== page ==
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Kenny Pickett Scouting Report: One Year Wonder? Or Future NFL Star?

In a little under one full football season, Pickett has risen from sixth-round pick to getting first-round buzz. What precipitated his rise up the boards? Is he for real or just a one-year wonder?

Background

Kenny Pickett was born on June 6th, 1998 to parents Ken and Kasey Pickett in Ocean Township, New Jersey. Pickett attended Ocean Township High School where he originally committed to Temple University as a three-star prospect but later changed his commitment to Pittsburgh University.

Best Trait: Reading the Field

Pickett is as advanced of a prospect in terms of the mental side of the game as I’ve seen in some time. No doubt this is in part due to his experience ( five years, 45 starts at the college level), but his attention to these details is what has led to his meteoric rise this year. Pickett not only routinely made it to the third or even fourth read in his progression, he also correctly resets his feet for each read. The Heisman candidate has demonstrated a knack for finding the open man, even if they aren’t open yet. In my study of his games this season it seemed almost routine for Pickett to find the correct read and throw the ball long before the target actually came open. That vision, anticipation, and the ability to throw an accurate pass to the correct read will help Pickett make an impact early in his NFL career.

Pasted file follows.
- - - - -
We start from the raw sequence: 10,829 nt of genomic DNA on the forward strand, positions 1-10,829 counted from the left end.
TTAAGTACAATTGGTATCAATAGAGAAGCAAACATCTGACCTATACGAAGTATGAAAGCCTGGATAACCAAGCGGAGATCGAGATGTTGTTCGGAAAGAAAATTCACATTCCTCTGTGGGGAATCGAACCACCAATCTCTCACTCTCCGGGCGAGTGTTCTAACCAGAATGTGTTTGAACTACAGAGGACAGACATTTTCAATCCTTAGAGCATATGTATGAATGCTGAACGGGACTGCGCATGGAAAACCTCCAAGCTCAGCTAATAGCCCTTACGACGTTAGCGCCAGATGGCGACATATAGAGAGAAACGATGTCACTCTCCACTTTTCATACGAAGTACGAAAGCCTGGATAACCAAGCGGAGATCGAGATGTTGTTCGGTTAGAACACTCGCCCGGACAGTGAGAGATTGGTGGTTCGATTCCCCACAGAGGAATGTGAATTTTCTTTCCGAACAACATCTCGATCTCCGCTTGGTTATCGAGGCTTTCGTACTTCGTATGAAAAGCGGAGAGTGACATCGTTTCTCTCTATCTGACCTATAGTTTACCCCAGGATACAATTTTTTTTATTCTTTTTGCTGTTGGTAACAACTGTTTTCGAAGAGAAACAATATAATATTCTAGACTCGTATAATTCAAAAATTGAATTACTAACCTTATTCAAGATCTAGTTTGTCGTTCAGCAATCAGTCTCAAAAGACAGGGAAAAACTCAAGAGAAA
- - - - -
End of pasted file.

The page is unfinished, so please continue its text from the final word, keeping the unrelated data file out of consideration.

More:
Worst Trait: Arm Strength

If you watched any of Pickett’s games this probably isn’t a shock to you. Pickett is one of the more physically limited passers in this class, and although he’s been productive so far, I definitely have concerns about his ceiling at the next level. Several of Pickett’s deep balls against Tennessee and UMass were a bit under thrown or in other cases, he simply refused to throw the deep ball if something shorter was available. While throwing the ball 60+ yards isn’t necessary to be successful in the NFL, the windows are much tighter than they are against ACC opponents, so the ability to fit passes in those windows is imperative.

Pro Outlook:

Pickett is a physically limited and highly intelligent passer and probably what most would consider being low upside. His mental traits should get him on the field very early but it will require a coaching staff that will be able to work around his physical limitations. I see a lot of Mac Jones in his game and I think a coach that drafts him should be willing to scheme for him in a similar manner. A team that runs the ball well, uses a lot of screens and quick reads to get the ball out of Pickett’s hands quickly. The key difference between Mac and Pickett is that, while not Lamar Jackson, Pickett can definitely be a threat on the ground in certain situations.

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